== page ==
Aims and Overview of the Study

The goal of this study was to evaluate the feasibility and potential assessment sensitivity of a tablet-based cognitive assessment battery in patients with MS, focusing on the most commonly affected cognitive domains in MS: processing speed, attention, executive function, and memory [1,2]. To accomplish this, a tablet-based cognitive assessment battery (Adaptive Cognitive Evaluation [ACE]; see the Methods section) that measures different aspects of high-order cognitive function (eg, attention, working memory, speed of information processing, and executive function) [24], was tested in 53 participants with MS and 24 participants without MS. ACE was developed by Neuroscape at the University of California, San Francisco (UCSF) [24]. It has a user-friendly interface as well as adaptive algorithms, which modulate the challenge level of a task on a trial-by-trial basis based on individual performance. In this study, 3 modules (Boxed, Sustained Attention ACE Task [SAAT], Spatial Span) assessing different aspects of cognitive control ability and 1 module (Basic Reaction Time [BRT]) measuring the basic response speed were included (see the Methods section) for a preliminary examination of the construct validity of the ACE battery. The Symbol Digit Modalities Test (SDMT), a test considered the most sensitive measurement for the evaluation of cognitive involvement and information processing speed in the early MS course [25,26], was also administered. Given that information processing speed has been shown to account for impairments in high-level cognitive functions in MS [27-30], the relationship between performance in the SDMT and ACE modules was investigated. To further delineate whether ACE modules can differentiate different levels of cognitive function, performance differences among participants with MS with and without CI, as well as participants without MS, were examined.

We hypothesized that there would be a correlation between the SDMT score and ACE performance in accordance with the relative consequence theory of information processing speed [30-32], in which impaired processing speed is considered the key deficit underlying CI in MS [27-30]. In addition, as a tool for cognitive assessment in MS, ACE would reveal group-level differences between participants with MS with and without CI, as well as participants without MS.


In total, 53 adults with clinically definite MS [33], mean age 51.8 (1.7) years, were recruited from the University of California, San Francisco Multiple Sclerosis and Neuroinflammation Center between April 2018 and January 2019 with the following inclusion criteria: internet connection available at home or in the work environment and free of relapses or steroid use in the past month. Patients with severe visual, cognitive, or motor impairment that would preclude the use of a tablet-based tool were excluded. A group of 24 adults without MS (non-MS), mean age 46.0 (3.7) years, with no chronic autoimmune diseases were also recruited from the UCSF staff, willing family members of patients in the clinic, and other eligible and willing volunteers.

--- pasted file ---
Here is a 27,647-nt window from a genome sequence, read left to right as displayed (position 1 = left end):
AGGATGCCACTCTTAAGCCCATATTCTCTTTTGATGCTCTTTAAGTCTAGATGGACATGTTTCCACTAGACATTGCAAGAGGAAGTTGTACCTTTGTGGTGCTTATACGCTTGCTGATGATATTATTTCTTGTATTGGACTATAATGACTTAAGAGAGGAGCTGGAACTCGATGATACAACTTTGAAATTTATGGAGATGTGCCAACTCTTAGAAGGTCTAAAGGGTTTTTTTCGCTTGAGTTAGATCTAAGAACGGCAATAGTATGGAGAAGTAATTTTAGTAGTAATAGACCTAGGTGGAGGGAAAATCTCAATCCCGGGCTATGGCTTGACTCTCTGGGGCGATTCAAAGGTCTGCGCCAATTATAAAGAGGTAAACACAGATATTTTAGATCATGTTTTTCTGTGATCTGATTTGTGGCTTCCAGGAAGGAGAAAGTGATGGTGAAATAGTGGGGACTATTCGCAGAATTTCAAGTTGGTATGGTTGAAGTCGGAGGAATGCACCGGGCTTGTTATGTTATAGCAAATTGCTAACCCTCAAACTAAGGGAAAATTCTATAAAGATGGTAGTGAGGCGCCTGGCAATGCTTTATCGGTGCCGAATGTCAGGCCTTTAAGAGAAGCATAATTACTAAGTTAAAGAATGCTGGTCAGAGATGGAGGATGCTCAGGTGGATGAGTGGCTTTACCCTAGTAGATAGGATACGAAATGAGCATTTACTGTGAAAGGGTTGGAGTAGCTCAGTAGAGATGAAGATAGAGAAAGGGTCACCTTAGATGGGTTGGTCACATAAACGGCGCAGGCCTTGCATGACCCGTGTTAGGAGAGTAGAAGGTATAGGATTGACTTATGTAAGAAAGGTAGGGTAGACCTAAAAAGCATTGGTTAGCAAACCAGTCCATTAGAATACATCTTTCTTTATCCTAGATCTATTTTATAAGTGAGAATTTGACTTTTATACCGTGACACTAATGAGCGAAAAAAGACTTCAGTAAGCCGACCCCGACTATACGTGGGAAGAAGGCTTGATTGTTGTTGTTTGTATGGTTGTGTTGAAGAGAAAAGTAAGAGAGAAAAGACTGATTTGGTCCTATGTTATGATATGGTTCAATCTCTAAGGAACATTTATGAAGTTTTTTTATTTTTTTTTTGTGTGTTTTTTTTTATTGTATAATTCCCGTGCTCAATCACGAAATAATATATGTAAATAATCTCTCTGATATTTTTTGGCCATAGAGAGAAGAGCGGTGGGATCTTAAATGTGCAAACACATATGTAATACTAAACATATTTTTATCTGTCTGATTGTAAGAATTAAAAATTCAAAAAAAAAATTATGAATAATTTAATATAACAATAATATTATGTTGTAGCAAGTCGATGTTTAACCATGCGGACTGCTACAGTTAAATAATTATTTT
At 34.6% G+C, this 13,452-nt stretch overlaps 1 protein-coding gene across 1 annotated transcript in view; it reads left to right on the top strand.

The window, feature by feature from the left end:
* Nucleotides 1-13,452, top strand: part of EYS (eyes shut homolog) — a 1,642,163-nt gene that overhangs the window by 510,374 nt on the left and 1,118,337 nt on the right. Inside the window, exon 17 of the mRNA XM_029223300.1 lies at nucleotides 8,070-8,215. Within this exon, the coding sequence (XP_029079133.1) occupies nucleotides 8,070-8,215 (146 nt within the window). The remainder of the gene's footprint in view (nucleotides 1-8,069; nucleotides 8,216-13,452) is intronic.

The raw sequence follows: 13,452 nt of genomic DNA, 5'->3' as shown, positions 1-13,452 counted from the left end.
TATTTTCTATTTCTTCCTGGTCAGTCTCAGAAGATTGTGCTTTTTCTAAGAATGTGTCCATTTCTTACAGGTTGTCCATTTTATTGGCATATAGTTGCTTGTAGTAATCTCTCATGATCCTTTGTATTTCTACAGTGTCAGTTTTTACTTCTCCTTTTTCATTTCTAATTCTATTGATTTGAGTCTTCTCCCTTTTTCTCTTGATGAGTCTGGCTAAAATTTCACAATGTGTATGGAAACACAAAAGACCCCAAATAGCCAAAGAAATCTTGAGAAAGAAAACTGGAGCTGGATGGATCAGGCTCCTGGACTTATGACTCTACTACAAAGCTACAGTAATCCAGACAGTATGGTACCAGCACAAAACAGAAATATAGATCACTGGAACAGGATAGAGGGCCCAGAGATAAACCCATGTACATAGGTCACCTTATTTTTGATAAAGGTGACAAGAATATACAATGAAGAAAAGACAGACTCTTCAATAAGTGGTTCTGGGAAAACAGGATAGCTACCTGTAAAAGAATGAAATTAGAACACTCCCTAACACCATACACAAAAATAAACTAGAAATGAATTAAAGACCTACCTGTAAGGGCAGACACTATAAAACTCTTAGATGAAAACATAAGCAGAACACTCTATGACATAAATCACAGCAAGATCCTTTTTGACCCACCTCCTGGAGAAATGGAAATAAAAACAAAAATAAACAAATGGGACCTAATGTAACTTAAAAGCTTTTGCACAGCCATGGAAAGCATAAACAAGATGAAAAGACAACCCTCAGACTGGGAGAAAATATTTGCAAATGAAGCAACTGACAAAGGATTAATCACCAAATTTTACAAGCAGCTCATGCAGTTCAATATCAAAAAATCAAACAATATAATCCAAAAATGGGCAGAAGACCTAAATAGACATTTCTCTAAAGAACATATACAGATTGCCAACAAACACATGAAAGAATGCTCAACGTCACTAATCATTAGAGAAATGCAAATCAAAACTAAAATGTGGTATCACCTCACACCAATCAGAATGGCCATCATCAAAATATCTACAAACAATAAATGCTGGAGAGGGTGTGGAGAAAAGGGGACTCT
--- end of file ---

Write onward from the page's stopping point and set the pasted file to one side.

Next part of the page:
Standard Approval, Registration, and Patient Consent

All procedures performed in the study involving human participants were approved by the Committee for Human Research at the UCSF. Written informed consent was obtained from each participant. The trial is registered with (NCT03569618).

Study Design

To evaluate ACE, both ACE and the SDMT were administered to all participants, including 53 adults with MS and 24 adults without MS (non-MS). All participants with MS were recruited as part of studies to determine the feasibility [20] and preliminary efficacy [34] of a digital cognitive treatment, as previously described [34]. As part of a published study in which another tablet-based assessment (ie, EVO Monitor) was investigated [35], this study contains data that have not been analyzed or published in a larger trial ( NCT03569618). The analysis of this study was based on baseline performance data (ie, before any cognitive intervention) of our feasibility [20] and efficacy [34] trials, where participants underwent cognitive testing, including ACE and the SDMT. The 2-hour baseline session began with standard measures (SDMT, the Paced Auditory Serial Addition Test [PASAT], the California Verbal Learning Test Second Edition, and the Brief Visuospatial Memory Test Revised), followed by digital cognitive assessment with ACE (BRT, Boxed, SAAT, Spatial Span) and EVO Monitor (data presented in [35]). Standard measures were administered by a study coordinator. Digital tool assessment was self-guided; however, a study coordinator sat in with the participants to answer questions and clarify aspects of the directions, if needed. The baseline session did not include any predetermined break, while participants were informed at the beginning of the visit that they could take a break at any time, if needed. Task order was predetermined (as described above) and remained consistent through the whole study. Only the SDMT and PASAT were included in the analysis of this study, given that they are the most widely used standard measures for people with MS and the cognitive domains being evaluated by these tests are close to cognitive aspects that ACE is designed to test for (ie, attention, working memory, speed of information processing, and executive function).

Cognitive Measures

Standard Measures: SDMT and PASAT

SDMT is a widely used measure of selective attention and information processing speed in MS [25,26], which requires the participant to substitute geometric symbols for numbers while scanning a response key. The participants were presented with a page headed by a key that pairs 9 symbols with the single digits 1-9. Rows below showed only symbols, and the task was to write the correct number in the spaces below based on the key row. After finishing the first 10 items with guidance, correct responses being made within 90 seconds were counted as the SDMT score.